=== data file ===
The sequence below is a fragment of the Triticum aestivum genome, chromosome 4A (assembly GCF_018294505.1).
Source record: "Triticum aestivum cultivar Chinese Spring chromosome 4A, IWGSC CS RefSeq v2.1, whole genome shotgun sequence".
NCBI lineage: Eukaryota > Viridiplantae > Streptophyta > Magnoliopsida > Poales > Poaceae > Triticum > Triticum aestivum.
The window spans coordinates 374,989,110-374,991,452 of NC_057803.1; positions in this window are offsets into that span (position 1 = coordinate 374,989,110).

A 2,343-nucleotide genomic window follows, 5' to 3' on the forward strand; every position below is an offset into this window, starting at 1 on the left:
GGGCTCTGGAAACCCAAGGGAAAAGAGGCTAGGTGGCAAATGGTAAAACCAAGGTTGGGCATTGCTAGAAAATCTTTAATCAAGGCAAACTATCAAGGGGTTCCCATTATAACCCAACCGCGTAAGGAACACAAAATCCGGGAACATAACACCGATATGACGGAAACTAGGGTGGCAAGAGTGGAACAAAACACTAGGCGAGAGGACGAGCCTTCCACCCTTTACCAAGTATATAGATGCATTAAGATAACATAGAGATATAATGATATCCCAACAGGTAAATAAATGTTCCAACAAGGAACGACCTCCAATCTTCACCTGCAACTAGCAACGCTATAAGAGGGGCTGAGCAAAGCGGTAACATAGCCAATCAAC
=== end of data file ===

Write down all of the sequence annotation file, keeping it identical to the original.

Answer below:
The sequence below is a fragment of the Triticum aestivum genome, chromosome 4A (assembly GCF_018294505.1).
Source record: "Triticum aestivum cultivar Chinese Spring chromosome 4A, IWGSC CS RefSeq v2.1, whole genome shotgun sequence".
NCBI lineage: Eukaryota > Viridiplantae > Streptophyta > Magnoliopsida > Poales > Poaceae > Triticum > Triticum aestivum.
The window spans coordinates 374,989,110-374,991,452 of NC_057803.1; positions in this window are offsets into that span (position 1 = coordinate 374,989,110).

A 2,343-nucleotide genomic window follows, 5' to 3' on the forward strand; every position below is an offset into this window, starting at 1 on the left:
GGGCTCTGGAAACCCAAGGGAAAAGAGGCTAGGTGGCAAATGGTAAAACCAAGGTTGGGCATTGCTAGAAAATCTTTAATCAAGGCAAACTATCAAGGGGTTCCCATTATAACCCAACCGCGTAAGGAACACAAAATCCGGGAACATAACACCGATATGACGGAAACTAGGGTGGCAAGAGTGGAACAAAACACTAGGCGAGAGGACGAGCCTTCCACCCTTTACCAAGTATATAGATGCATTAAGATAACATAGAGATATAATGATATCCCAACAGGTAAATAAATGTTCCAACAAGGAACGACCTCCAATCTTCACCTGCAACTAGCAACGCTATAAGAGGGGCTGAGCAAAGCGGTAACATAGCCAATCAAC